Featured Restaurants in Washington, D.C.: On the Road with The Great Food Truck Race
On this past Sunday’s finale of The Great Food Truck Race, the three remaining teams rolled into Maryland for a crabbing adventure in the bay. In a surprise turn of events, one team was eliminated right on the spot, just before Tyler sent the final two teams to Arlington, Va. The last day of selling took place in the nation's capital, where securing street-side locations and generating a crowd wasn't so easy. But you can't blame the locals — with so many restaurant options to choose from, it's hard to be the new kids on the block.
Washington, D.C., has a lot going for it food-wise, and even though it doesn't have a famous dish associated with it like New York City or Chicago, it has eateries with international flair and ones that have been around for decades, serving classic dishes that draw both locals and tourists. FN Dish has rounded up a sampling of the restaurants from Food Network's On the Road guide. Check them out below.
For his take on the Cuba Libre cocktail, bar manager Jonathan Fain fills a modified Coca-Cola bottle with vanilla gelato, rum and Mexican Coke, then tops it off with absinthe-laced whipped cream and a Southern Comfort-soaked cherry.
For less than two Jacksons ($40) you can experience buffet-style chocolate elegance. Every Saturday evening The Ritz Carlton opens the bar to a night of sumptuous chocolate flavors right down to the drinks, including dark chocolate and raspberry martinis.
It didn't take long for James Alefantis to realize that combining his two loves, pizza and Ping-Pong, would be a great idea. In comes Comet Ping Pong, a popular D.C. hangout. Signature dishes include the Yalie, a clam pizza, and the roasted pork Philly calzone.
This eatery takes its cue from a group of farmers — 42,000 to be exact. Not surprisingly, every dish embodies the restaurant's belief in farm-fresh, seasonal ingredients. Try the "devilish" deviled eggs, made with crab, lobster and smoked salmon. Other signature dishes include Yankee Pot Roast and Farmers Meatloaf.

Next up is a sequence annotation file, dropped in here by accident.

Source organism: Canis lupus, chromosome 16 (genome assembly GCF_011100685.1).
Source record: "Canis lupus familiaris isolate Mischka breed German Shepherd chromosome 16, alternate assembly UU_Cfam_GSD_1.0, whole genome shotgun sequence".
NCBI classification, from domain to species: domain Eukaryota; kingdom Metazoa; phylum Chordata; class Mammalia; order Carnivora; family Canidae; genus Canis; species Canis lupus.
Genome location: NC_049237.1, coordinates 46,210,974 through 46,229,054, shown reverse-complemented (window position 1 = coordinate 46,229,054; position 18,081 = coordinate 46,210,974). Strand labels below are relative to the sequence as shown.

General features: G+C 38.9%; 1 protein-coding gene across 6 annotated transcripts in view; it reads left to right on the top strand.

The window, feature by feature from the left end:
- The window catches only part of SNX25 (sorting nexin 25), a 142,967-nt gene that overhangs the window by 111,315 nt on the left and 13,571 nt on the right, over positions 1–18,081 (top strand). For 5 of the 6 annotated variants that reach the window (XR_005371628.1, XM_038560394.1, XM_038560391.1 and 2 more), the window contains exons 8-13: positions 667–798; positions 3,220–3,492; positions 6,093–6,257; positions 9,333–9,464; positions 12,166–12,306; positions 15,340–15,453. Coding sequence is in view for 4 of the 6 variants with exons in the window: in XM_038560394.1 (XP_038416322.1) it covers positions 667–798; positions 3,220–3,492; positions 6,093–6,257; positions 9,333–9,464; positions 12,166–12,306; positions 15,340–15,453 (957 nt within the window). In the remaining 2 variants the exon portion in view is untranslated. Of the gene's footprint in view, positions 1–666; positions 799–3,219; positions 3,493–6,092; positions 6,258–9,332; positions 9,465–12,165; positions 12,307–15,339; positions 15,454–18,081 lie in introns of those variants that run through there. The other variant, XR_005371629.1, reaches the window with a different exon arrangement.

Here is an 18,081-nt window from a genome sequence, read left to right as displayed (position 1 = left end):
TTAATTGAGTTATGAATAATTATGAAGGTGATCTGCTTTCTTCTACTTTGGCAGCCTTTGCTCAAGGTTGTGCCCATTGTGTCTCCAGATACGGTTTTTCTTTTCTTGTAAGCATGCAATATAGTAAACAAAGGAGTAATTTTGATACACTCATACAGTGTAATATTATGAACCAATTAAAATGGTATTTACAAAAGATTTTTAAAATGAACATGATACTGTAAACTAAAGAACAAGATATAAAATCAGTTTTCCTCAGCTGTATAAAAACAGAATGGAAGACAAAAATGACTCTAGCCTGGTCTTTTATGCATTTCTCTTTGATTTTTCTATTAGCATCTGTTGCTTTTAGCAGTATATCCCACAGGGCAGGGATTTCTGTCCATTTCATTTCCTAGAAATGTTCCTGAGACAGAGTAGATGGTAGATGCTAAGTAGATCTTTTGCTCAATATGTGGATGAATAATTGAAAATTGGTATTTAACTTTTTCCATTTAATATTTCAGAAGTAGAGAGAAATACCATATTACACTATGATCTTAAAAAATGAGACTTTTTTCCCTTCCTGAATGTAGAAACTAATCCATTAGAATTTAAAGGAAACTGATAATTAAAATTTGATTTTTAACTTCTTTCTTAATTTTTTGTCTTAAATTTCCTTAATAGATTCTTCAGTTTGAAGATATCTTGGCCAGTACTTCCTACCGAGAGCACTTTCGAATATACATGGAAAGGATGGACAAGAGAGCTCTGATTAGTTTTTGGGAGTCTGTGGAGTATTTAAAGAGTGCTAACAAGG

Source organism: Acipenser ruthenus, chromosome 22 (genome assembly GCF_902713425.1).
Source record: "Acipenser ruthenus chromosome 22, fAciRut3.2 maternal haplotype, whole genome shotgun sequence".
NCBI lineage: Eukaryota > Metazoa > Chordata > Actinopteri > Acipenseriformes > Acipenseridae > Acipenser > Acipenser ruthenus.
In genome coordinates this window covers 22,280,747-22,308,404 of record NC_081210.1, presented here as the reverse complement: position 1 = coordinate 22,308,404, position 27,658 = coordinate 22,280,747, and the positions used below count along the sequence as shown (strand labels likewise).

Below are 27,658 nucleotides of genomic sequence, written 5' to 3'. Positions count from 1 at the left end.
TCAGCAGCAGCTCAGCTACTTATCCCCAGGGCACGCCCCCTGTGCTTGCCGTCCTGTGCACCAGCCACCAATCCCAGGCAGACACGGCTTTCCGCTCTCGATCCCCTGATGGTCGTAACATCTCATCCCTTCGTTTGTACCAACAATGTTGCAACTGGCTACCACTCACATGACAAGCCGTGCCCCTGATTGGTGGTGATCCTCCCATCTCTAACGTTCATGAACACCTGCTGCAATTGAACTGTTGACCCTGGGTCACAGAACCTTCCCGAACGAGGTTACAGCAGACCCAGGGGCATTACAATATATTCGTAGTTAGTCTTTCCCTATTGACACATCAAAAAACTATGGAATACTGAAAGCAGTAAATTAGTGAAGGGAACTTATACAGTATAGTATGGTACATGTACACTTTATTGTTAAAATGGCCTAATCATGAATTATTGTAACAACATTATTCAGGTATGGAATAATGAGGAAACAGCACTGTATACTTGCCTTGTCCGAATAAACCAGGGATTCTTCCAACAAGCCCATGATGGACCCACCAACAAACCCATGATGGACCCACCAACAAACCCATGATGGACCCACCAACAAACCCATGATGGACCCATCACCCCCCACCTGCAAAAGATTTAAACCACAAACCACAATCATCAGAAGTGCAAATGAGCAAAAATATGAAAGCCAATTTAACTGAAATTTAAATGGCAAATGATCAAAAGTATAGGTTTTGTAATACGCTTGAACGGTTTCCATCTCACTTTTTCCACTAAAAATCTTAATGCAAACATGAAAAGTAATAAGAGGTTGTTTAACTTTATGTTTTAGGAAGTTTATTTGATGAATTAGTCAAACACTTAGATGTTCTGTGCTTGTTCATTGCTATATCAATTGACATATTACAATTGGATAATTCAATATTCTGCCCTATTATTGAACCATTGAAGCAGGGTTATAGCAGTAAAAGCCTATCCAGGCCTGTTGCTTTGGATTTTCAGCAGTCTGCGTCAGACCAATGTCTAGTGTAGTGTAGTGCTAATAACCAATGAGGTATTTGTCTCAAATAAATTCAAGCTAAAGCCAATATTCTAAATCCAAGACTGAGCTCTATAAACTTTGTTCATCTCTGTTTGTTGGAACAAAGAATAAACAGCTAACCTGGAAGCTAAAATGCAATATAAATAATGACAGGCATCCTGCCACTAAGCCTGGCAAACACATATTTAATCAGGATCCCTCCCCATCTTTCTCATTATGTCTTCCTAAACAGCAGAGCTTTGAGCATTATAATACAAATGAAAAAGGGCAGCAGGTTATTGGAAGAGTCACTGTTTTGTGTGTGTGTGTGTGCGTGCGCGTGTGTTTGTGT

The Next Iron Chef contestant Spike Mendelsohn opened Good Stuff Eatery with enough mouthwatering burger and shake standbys to last a lifetime. Locals love the Toasted Marshmallow Milkshake, but watch out for such burgers as the Colletti's Smokehouse Burger made with chipotle barbecue sauce.
At Granville Moore's the mussels in the signature Moules Fromage Bleu double as a serving spoon, getting loaded with a delicious broth of white wine, pork belly and an unusual but oh-so-perfect ingredient: blue cheese.
Famed ambassador of Spanish cuisine Chef Jose Andres' multiple Jaleo restaurants have become D.C. institutions. With more than 30 "small plate" tapas to consider and six signature paellas, Jaleo gets a hearty "Ole!" from D.C. locals.
This D.C. spot is loved by locals, but it's also a hangout for NFL players during the off-season. Locals love the fantastic fried wings, but if you want something a little different, try the turkey wings.
Located a few blocks from the U.S. Capitol, the Round Robin Bar has been serving D.C. socialites its refreshing mint juleps since the days of Abraham Lincoln. For another history lesson, order from the extensive Scotch menu, which honors the traditionally divided six regions of Scotland.
The restaurant's best sandwich, the Athens, is like a Middle Eastern burger: a spicy lamb patty topped with tzatziki, tomato and greens.
Using no animal products of any kind, Doron Petersan of Sticky Fingers has crafted a solid following to her delectable vegan cupcakes. D.C. locals flock to her store for everything from peanut butter fudge cupcakes to vegan chili dogs.
Don't be fooled by its outside; this Maryland-style crab house has more than 35 years of happy customers. With a few lessons, you can pry into the tasty steamed Chesapeake crabs served with butter, spicy seasoning and vinegar.
For a little spice and no D.C. politics, Tortilla Cafe delivers with Salvadoran pork-and-cheese pupusas. You'll also want to try the chicken tamales made with a traditional masa and the perfect blend of spices.
For more than 60 years, politicians and hungry tourists have ventured to D.C.'s Tune Inn for classic, greasy dive food. Their famous Bon Ton sauce is used generously for such specials as Joe's West Virginia sandwich made with American cheese and the beer-battered burger, dripping with flavor.
Find more recommended restaurants in D.C. with Food Network On the Road .